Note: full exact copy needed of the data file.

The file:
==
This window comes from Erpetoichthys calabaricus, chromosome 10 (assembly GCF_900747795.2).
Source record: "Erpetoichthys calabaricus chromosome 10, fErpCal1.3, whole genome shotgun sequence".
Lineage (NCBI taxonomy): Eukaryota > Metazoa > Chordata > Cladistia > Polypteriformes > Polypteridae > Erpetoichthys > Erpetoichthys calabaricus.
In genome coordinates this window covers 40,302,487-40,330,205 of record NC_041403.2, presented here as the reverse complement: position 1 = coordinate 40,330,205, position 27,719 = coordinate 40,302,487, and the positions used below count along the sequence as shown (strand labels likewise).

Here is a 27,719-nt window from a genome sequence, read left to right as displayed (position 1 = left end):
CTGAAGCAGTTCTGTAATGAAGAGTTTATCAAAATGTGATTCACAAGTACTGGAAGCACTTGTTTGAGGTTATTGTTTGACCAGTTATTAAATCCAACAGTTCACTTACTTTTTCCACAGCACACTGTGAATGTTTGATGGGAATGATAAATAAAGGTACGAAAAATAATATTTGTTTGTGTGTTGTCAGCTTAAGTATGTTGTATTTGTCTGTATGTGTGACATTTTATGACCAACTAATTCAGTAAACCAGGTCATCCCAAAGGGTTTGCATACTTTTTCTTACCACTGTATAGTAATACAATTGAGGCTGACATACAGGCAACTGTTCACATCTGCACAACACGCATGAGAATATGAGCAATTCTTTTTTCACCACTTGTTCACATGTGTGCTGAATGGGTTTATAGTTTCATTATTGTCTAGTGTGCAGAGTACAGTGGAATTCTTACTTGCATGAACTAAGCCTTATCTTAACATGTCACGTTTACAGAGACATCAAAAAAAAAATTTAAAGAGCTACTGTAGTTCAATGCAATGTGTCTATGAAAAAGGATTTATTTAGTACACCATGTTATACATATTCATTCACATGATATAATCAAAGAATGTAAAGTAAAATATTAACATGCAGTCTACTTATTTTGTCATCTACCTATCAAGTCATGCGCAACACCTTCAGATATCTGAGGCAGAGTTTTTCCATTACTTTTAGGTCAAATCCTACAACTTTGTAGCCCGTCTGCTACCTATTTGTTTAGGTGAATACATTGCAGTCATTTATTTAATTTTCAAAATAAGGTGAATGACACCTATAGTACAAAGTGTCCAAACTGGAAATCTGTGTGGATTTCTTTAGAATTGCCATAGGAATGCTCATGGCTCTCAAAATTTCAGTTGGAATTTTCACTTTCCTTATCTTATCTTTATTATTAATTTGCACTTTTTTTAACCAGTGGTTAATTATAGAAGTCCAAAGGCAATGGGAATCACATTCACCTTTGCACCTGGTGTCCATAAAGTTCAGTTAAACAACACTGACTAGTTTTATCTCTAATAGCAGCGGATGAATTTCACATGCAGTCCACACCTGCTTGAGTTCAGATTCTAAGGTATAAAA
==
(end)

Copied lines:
This window comes from Erpetoichthys calabaricus, chromosome 10 (assembly GCF_900747795.2).
Source record: "Erpetoichthys calabaricus chromosome 10, fErpCal1.3, whole genome shotgun sequence".
Lineage (NCBI taxonomy): Eukaryota > Metazoa > Chordata > Cladistia > Polypteriformes > Polypteridae > Erpetoichthys > Erpetoichthys calabaricus.
In genome coordinates this window covers 40,302,487-40,330,205 of record NC_041403.2, presented here as the reverse complement: position 1 = coordinate 40,330,205, position 27,719 = coordinate 40,302,487, and the positions used below count along the sequence as shown (strand labels likewise).

Here is a 27,719-nt window from a genome sequence, read left to right as displayed (position 1 = left end):
CTGAAGCAGTTCTGTAATGAAGAGTTTATCAAAATGTGATTCACAAGTACTGGAAGCACTTGTTTGAGGTTATTGTTTGACCAGTTATTAAATCCAACAGTTCACTTACTTTTTCCACAGCACACTGTGAATGTTTGATGGGAATGATAAATAAAGGTACGAAAAATAATATTTGTTTGTGTGTTGTCAGCTTAAGTATGTTGTATTTGTCTGTATGTGTGACATTTTATGACCAACTAATTCAGTAAACCAGGTCATCCCAAAGGGTTTGCATACTTTTTCTTACCACTGTATAGTAATACAATTGAGGCTGACATACAGGCAACTGTTCACATCTGCACAACACGCATGAGAATATGAGCAATTCTTTTTTCACCACTTGTTCACATGTGTGCTGAATGGGTTTATAGTTTCATTATTGTCTAGTGTGCAGAGTACAGTGGAATTCTTACTTGCATGAACTAAGCCTTATCTTAACATGTCACGTTTACAGAGACATCAAAAAAAAAATTTAAAGAGCTACTGTAGTTCAATGCAATGTGTCTATGAAAAAGGATTTATTTAGTACACCATGTTATACATATTCATTCACATGATATAATCAAAGAATGTAAAGTAAAATATTAACATGCAGTCTACTTATTTTGTCATCTACCTATCAAGTCATGCGCAACACCTTCAGATATCTGAGGCAGAGTTTTTCCATTACTTTTAGGTCAAATCCTACAACTTTGTAGCCCGTCTGCTACCTATTTGTTTAGGTGAATACATTGCAGTCATTTATTTAATTTTCAAAATAAGGTGAATGACACCTATAGTACAAAGTGTCCAAACTGGAAATCTGTGTGGATTTCTTTAGAATTGCCATAGGAATGCTCATGGCTCTCAAAATTTCAGTTGGAATTTTCACTTTCCTTATCTTATCTTTATTATTAATTTGCACTTTTTTTAACCAGTGGTTAATTATAGAAGTCCAAAGGCAATGGGAATCACATTCACCTTTGCACCTGGTGTCCATAAAGTTCAGTTAAACAACACTGACTAGTTTTATCTCTAATAGCAGCGGATGAATTTCACATGCAGTCCACACCTGCTTGAGTTCAGATTCTAAGGTATAAAA